What an exciting opportunity we got – to lead some urban foraging workshop for a London-based community centre this spring. This will also result in some joint posts with my other blog where I publish mostly grain free recipes which I create to work with the Specific Carbohydrate Diet we try to follow at home.
The first workshop is ‘Pick & Mix Will Herbs’ and focused on Wild Garlic and Stinging Nettles. For logistical reasons, and because of the warm and early spring, I only took the group to pick Wild Garlic. The Nettles will have already been too bitter at this point and most have already been through blossom and gone to seed. My solution was to pick, blanch and freeze early season nettles so they are good to go for the workshop day.
We started the workshop in Mill Hill, where the wild garlic ad already flowered and gone to seed, but the leaves were still very fragrant and good to pick.
We then continued to JW3 which was buzzing with activity, to cook with our herbs.
JW3 London has a beautiful, well equipped demonstration kitchen so after foraging the wild garlic we reconvened at JW3 HQ and made Wild Garlic Pesto (edited recipe below). I wanted the participants to have something to take home with them so each person got a jar of the pesto they just made but we also demonstrated how the pesto can be used to flavour a risotto dish and a simple and seemingly ambitious soufflé.
At the end of the workshop we enjoyed the fruit of our labour and a lovely lunch together.
These are the recipes we learnt on the day:
Wild Herb Pesto:
Makes aprox 0.5 l
- Heat the oven to 150˚c. Place the walnuts on a baking sheet and roast in the oven until golden, shaking after five and seven minutes to make sure they brown evenly and don’t burn. You can also do that in a dry pan on a medium heat but I prefer using the oven.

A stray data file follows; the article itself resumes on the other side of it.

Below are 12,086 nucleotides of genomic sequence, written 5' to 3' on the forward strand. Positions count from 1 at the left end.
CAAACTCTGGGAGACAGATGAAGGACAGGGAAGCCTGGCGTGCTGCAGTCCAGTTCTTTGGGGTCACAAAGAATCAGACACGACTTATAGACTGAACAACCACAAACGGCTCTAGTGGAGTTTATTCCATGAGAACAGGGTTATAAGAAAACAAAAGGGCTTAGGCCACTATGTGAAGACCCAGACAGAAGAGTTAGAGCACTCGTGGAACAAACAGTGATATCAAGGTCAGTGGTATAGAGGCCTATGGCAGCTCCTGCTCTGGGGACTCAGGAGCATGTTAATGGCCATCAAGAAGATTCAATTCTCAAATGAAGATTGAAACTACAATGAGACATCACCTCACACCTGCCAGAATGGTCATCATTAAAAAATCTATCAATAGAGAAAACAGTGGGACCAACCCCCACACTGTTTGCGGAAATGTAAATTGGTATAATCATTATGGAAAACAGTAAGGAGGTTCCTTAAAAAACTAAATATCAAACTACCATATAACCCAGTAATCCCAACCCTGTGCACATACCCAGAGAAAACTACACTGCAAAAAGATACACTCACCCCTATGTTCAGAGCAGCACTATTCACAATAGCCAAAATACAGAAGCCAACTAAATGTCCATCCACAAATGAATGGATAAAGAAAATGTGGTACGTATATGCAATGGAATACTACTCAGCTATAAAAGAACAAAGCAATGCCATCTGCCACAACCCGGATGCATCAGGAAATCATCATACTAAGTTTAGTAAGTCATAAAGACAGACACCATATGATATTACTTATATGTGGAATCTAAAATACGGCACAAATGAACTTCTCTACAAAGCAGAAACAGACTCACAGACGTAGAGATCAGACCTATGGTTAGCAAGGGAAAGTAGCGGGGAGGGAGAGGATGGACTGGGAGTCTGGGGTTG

- Once the Walnuts are browns place them, along with the rest of the ingredients in a food processor and process until smooth, then season to taste. You could also make your paste the traditional way, using a pestle and mortar.
- Sterilise your storage jar and pour the pesto into it. Cover with a little extra olive oil and seal. Store in the fridge for up to two weeks. Alternatively, pour the pesto into ice-cube trays and freeze, then transfer the frozen cubes to a bag and keep in the freezer to use when needed.
White Risotto with Wild Herb Pesto:
Based on a recipe by Jamie Oliver
1 liter Stock (I used vegetable, made from a stock cube as it was the most practical way at the demo)
2tbsp Olive Oil
a knob of Butter (aprox 25g)
1 large Onion
2 cloves Garlic
1/2 head of Celery
400g Risotto Rice
350ml Dry White Wine
Salt and Pepper to taste
50g Parmesan Cheese
a handful of toasted Pine Nuts to decorate (or use some of the toasted walnuts you used to make the pesto)
- Heat the stock and Finely chop the onion, celery and garlic.
- Heat the olive oil and butter in a saucepan. Add the chopped onion, garlic and celery and cook on a medium heat very slowly for about 15 minutes without colouring. When the vegetables have softened, add the rice and turn up the heat.